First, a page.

Faculty Agency: Departmental contexts that matter in faculty careers

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The purpose of this study was to investigate the organizational factors that influence faculty sense of agency in their professional lives and whether the relationship between organizational factors and faculty agency manifests differently by gender. Past literature on faculty has largely taken an approach that was termed a "narrative of constraint," focusing on the challenges that faculty face in modern academe, such as increased academic capitalism, striving, and new technologies (O'Meara, Terosky, & Neumann, 2008; Schuster & Finkelstein, 2006). More recently, certain scholars sought to understand what keeps faculty satisfied and thriving in a higher education context with multiple challenges (Baez, 2000a; Neumann, Terosky, & Schell, 2006; O'Meara, Terosky, & Neumann, 2008). The construct of agency is a powerful perspective to uncover how faculty navigate academe and succeed in their own goals.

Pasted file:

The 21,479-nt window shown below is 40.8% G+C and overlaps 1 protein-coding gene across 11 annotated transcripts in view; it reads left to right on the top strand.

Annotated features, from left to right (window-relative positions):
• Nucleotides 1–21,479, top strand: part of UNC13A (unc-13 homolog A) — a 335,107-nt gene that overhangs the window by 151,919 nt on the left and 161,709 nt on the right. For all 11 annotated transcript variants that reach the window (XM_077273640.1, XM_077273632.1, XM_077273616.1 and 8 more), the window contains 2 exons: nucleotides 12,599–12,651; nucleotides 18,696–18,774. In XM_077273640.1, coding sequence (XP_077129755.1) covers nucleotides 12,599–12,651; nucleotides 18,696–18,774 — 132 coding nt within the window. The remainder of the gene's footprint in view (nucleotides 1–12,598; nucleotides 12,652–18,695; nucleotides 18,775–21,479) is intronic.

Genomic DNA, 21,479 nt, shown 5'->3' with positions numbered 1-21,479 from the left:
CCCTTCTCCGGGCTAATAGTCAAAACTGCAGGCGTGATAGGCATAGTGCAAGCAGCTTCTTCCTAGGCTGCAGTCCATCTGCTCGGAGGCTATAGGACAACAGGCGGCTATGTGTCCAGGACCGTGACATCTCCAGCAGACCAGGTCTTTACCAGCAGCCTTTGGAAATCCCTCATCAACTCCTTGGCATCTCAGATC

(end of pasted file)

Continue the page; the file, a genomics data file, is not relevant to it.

Guided by the O'Meara, Campbell, and Terosky (2011) framework on agency in faculty professional lives, this study used Structural Equation Modeling to investigate which organizational factors (perceptions of tenure and promotion process, work-life climate, transparency, person-department fit, professional development resources, and collegiality) influenced faculty agency perspective and agency behavior and whether agency was associated with important faculty outcomes, such as intent to stay, satisfaction, and productivity. Then, this studied investigated whether the resulting model differed by gender. Results showed that work-life climate and person-department fit had a positive direct influence on agency perspective and a positive indirect influence on agency behavior. Professional development resources had a positive influence on agency perspective, but a negligible influence on agency behavior. Results also showed a very large effect of agency perspective on agency behavior. The invariance test by gender demonstrated that the relationships between organizational factors and faculty sense of agency were the same for men and women. This study illustrated the importance of departmental contexts in faculty professional lives, regardless of gender. It has important implications for administrators regarding departmental role in faculty agency, and also contributes to the continued development of a theoretical framework on faculty agency.